Weightlifting after boxing

2 min


Weightlifting after boxing

Training for boxing has undergone some important changes over the years. Before the 1980s, many coaches refused to allow their fighters to lift weights in an attempt to get stronger, because coaches feared that this would make them “muscular” and their blows would be encouraged because they would build muscular arms and strong. While those ideas have disappeared, fighters have to concentrate on speed and technique and building the power of hit through weight training is only one aspect of boxing preparation.

Know your needs

Each boxer has different needs during training. Some boxers are naturally strong and are very dangerous when they are in tight spaces and throw punches. Those same get tired as the boxing match goes to the last stages. Others box well and know how to move. These have the stamina to make this style work but often opponents force them when they try to fight inside. The boxer who has strength and technique may need extra work when it comes to strength training and weightlifting, while the stronger boxer may need more conditioning work. According to boxing coach Ross Enamait, boxers have to determine which training tools are most suited to their needs.

Building the power

There are several weight training exercises that boxers perform to develop the strength and power of their punches. These include push-ups, bench presses, pressures and leg bends and strides. Boxers can develop more strength and power by lifting weights repeatedly (the maximum amount they can lift). However, this technique is not for beginners, since injuries can occur when the muscles are not ready to lift weights at that level.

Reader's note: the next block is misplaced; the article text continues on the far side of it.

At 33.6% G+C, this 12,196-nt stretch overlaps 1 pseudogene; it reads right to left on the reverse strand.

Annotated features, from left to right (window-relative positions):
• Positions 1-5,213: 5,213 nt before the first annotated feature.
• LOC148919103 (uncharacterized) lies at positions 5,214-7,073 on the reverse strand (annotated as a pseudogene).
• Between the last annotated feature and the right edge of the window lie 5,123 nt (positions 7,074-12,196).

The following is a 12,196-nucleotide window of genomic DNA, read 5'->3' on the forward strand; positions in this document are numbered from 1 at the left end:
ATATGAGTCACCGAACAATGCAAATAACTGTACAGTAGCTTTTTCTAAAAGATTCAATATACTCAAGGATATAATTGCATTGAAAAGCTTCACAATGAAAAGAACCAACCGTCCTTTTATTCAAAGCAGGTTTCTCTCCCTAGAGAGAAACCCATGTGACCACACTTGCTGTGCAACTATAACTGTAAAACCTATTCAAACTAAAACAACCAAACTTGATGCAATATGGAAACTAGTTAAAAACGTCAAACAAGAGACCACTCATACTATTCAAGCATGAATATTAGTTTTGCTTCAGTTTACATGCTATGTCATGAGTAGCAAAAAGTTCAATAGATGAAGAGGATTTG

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Finish your training

Boxers must not sacrifice training in the ring by lifting weights. It is usually best to do your training work before you start lifting weights. For example, many boxers do their route work (running 3 to 5 miles) in the morning before going to the gym for a training session. That training session includes jumping rope, hitting the pear, shadow boxing, hitting the punching bag and then fighting against an opponent. After the boxing work is completed, the wrestler does weight training exercises to increase strength and endurance.

Strength work: Building speed and hitting power

The point of a boxer lifting weights is to build an explosive strike power and increase the speed of the shots to throw. It is not to build bigger and more impressive muscles. Boxers have nothing to do with becoming a bodybuilder. Enamait says that a bodybuilder’s training routine does not work in power, speed and endurance. But it only strengthens symmetrical muscles, something that is not of interest to boxing judges and how they score a fight.

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